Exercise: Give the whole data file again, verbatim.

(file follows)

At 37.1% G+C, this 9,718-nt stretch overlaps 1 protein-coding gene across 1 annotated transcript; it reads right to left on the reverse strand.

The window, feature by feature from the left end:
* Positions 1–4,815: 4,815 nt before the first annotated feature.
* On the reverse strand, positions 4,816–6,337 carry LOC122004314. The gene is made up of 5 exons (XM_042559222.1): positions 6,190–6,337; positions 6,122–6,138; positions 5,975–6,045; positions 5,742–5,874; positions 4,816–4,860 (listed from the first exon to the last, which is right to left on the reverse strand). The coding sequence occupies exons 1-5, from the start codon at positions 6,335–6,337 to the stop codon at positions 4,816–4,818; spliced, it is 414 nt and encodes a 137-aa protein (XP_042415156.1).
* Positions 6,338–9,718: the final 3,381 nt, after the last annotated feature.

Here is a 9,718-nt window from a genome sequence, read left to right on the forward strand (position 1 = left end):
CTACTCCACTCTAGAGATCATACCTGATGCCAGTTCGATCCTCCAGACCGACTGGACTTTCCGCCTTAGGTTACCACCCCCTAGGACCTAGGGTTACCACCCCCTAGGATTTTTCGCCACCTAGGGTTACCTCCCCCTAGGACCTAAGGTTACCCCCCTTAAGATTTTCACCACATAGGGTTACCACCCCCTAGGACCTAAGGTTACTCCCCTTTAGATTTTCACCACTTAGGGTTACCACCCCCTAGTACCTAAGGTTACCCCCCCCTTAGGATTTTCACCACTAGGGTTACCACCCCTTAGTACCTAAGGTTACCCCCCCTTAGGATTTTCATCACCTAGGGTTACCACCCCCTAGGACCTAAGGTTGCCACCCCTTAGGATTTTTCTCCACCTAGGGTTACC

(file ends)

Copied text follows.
At 37.1% G+C, this 9,718-nt stretch overlaps 1 protein-coding gene across 1 annotated transcript; it reads right to left on the reverse strand.

The window, feature by feature from the left end:
* Positions 1–4,815: 4,815 nt before the first annotated feature.
* On the reverse strand, positions 4,816–6,337 carry LOC122004314. The gene is made up of 5 exons (XM_042559222.1): positions 6,190–6,337; positions 6,122–6,138; positions 5,975–6,045; positions 5,742–5,874; positions 4,816–4,860 (listed from the first exon to the last, which is right to left on the reverse strand). The coding sequence occupies exons 1-5, from the start codon at positions 6,335–6,337 to the stop codon at positions 4,816–4,818; spliced, it is 414 nt and encodes a 137-aa protein (XP_042415156.1).
* Positions 6,338–9,718: the final 3,381 nt, after the last annotated feature.

Here is a 9,718-nt window from a genome sequence, read left to right on the forward strand (position 1 = left end):
CTACTCCACTCTAGAGATCATACCTGATGCCAGTTCGATCCTCCAGACCGACTGGACTTTCCGCCTTAGGTTACCACCCCCTAGGACCTAGGGTTACCACCCCCTAGGATTTTTCGCCACCTAGGGTTACCTCCCCCTAGGACCTAAGGTTACCCCCCTTAAGATTTTCACCACATAGGGTTACCACCCCCTAGGACCTAAGGTTACTCCCCTTTAGATTTTCACCACTTAGGGTTACCACCCCCTAGTACCTAAGGTTACCCCCCCCTTAGGATTTTCACCACTAGGGTTACCACCCCTTAGTACCTAAGGTTACCCCCCCTTAGGATTTTCATCACCTAGGGTTACCACCCCCTAGGACCTAAGGTTGCCACCCCTTAGGATTTTTCTCCACCTAGGGTTACC